The Value of Certifications in an Interview

While on the road recruiting, I am frequently questioned and asked to provide guidance about the value officers get from achieving a certification prior to stepping out of the military.  The answer is: “It depends.”  For an officer considering a specialized career (think IT programmer, public accounting, research and development, etc.), the certification can be a good credential to signify your level of skill in one area.  There are many professional organizations that design tests and certification levels that will help you signify your level of expertise.  For an officer considering a development career where you will step out of the military into a leadership position in business, getting a certification on its own is generally not enough to prove your abilities.  Surprised?  Let me help you understand why.

Development candidates are hired by businesses based on their leadership experience.  Our client companies recognize that the leadership experience achieved by junior military officers (JMOs) in the first part of their career is well above that of any other career path available to the rest of that age group.  When a business is hiring a JMO based on experience, they will interview that officer to determine the accomplishments he or she has achieved during his or her service time.  While academic credentials as well as other factors used to evaluate students still play a part in evaluating a potential experienced hire, the accomplishments of a leader who has overcome real challenges and achieved real results is a much better indicator of future leadership performance.

For Cameron-Brooks candidates, our client companies are looking at you as an experienced hire for a development career.  It is your top performance in the military that makes you a fit to take on the challenges and opportunities where our client companies are looking for leaders to step in and make an impact.  In that environment, a certification that details your experience with one skill set is not enough for them to determine whether you can truly use that ability to make an impact.  Our companies would want to know how you went on to use the knowledge you earned and the abilities you developed during the certification process to contribute to a major accomplishment.  A company that is looking at you as a leader will want to know how you have “operationalized” your certification.  That is proof that you not only have the knowledge but you also know how to use it.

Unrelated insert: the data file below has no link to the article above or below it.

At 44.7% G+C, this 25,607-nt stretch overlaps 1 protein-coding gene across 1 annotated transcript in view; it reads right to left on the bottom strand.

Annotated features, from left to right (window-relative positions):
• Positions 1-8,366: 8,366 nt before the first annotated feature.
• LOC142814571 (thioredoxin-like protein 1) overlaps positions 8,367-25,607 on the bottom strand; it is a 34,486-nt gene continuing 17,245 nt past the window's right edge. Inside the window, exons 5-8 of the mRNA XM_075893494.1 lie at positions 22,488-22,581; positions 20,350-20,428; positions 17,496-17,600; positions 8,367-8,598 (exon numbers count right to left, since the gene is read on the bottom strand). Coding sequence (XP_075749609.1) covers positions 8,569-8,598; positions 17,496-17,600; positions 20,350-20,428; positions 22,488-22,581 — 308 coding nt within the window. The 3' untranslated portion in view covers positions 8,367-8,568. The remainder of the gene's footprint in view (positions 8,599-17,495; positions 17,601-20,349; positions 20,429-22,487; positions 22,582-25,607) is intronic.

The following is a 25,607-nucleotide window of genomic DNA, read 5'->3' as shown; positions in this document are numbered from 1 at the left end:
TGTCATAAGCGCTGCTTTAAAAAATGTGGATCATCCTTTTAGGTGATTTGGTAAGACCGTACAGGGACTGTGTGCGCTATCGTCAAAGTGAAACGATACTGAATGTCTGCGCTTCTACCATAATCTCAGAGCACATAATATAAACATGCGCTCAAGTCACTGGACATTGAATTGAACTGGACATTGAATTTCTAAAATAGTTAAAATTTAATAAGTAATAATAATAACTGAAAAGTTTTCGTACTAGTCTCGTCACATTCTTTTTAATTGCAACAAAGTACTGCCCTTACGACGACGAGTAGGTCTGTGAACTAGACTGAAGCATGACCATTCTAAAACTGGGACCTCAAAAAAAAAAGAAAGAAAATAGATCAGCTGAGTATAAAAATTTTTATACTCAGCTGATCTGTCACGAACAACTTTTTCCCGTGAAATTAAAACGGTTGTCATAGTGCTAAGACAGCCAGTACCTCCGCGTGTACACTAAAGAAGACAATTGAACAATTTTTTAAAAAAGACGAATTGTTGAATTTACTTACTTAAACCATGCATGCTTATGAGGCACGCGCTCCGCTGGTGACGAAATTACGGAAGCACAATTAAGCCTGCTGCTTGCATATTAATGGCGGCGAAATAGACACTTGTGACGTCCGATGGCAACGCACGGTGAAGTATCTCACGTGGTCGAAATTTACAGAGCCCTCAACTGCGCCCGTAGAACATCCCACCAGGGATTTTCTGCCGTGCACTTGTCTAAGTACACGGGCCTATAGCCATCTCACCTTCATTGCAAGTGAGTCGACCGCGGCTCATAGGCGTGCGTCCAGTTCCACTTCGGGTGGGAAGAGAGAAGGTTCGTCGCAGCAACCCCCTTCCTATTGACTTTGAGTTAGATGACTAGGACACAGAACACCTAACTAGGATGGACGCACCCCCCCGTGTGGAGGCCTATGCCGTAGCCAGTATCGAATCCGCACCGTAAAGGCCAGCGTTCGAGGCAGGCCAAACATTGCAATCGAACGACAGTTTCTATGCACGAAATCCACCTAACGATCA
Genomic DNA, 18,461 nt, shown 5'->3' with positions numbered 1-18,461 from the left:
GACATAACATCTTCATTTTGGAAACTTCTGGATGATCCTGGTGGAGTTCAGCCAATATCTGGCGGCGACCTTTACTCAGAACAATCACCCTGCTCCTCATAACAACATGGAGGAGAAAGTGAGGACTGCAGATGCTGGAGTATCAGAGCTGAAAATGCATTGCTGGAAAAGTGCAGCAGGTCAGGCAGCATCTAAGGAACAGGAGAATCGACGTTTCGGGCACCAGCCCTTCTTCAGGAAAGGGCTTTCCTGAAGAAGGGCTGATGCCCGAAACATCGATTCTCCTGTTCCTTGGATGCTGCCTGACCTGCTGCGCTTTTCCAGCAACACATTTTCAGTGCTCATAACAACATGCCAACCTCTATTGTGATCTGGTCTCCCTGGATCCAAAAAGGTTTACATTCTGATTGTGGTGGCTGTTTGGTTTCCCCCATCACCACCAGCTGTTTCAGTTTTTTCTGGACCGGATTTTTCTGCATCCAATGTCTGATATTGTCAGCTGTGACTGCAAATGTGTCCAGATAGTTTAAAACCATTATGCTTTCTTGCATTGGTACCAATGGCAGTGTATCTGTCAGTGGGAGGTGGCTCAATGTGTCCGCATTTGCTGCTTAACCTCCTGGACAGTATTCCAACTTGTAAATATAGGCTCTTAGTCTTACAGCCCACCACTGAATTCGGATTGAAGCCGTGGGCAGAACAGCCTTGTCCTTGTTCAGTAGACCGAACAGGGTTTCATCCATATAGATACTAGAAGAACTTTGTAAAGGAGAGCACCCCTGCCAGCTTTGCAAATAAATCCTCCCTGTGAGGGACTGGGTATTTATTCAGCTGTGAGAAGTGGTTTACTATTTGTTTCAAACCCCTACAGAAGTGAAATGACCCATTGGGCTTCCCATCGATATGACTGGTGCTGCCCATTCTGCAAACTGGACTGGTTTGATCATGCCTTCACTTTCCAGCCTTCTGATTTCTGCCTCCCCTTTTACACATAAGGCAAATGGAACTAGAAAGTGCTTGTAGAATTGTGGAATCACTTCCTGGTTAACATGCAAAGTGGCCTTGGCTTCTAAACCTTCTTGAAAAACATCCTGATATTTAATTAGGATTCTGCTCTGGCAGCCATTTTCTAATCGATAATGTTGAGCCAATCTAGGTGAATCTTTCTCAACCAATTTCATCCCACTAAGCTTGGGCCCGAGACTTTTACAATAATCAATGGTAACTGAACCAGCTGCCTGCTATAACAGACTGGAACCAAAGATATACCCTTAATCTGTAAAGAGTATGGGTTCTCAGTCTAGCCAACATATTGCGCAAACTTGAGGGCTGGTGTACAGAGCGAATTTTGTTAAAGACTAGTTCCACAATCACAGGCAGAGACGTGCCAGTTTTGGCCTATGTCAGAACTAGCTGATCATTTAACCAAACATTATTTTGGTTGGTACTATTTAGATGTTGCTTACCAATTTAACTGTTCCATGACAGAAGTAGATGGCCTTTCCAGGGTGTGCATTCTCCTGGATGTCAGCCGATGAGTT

The information above may also help you identify the right time period to focus on certifications and building new skills.  Trying to squeeze in exams and credentials just prior to a separation date will not give you time to put your new abilities to work.  By developing your career goals early and identifying certifications and credentials that you can use to develop key skill sets, you will have the opportunity to put those abilities to work.  Your goal should be to use them to have break out performance in the military to create career potential for yourself in and out of the military.  The impact you’ve made with the abilities becomes the career “enhancer” and allows you to connect your success as a JMO with your goals for success in the rest of your career.  Certifications can be a great way to build your skills.  Using those skills to make an impact is how you increase your success in bringing those abilities to Corporate America.

Scott LePage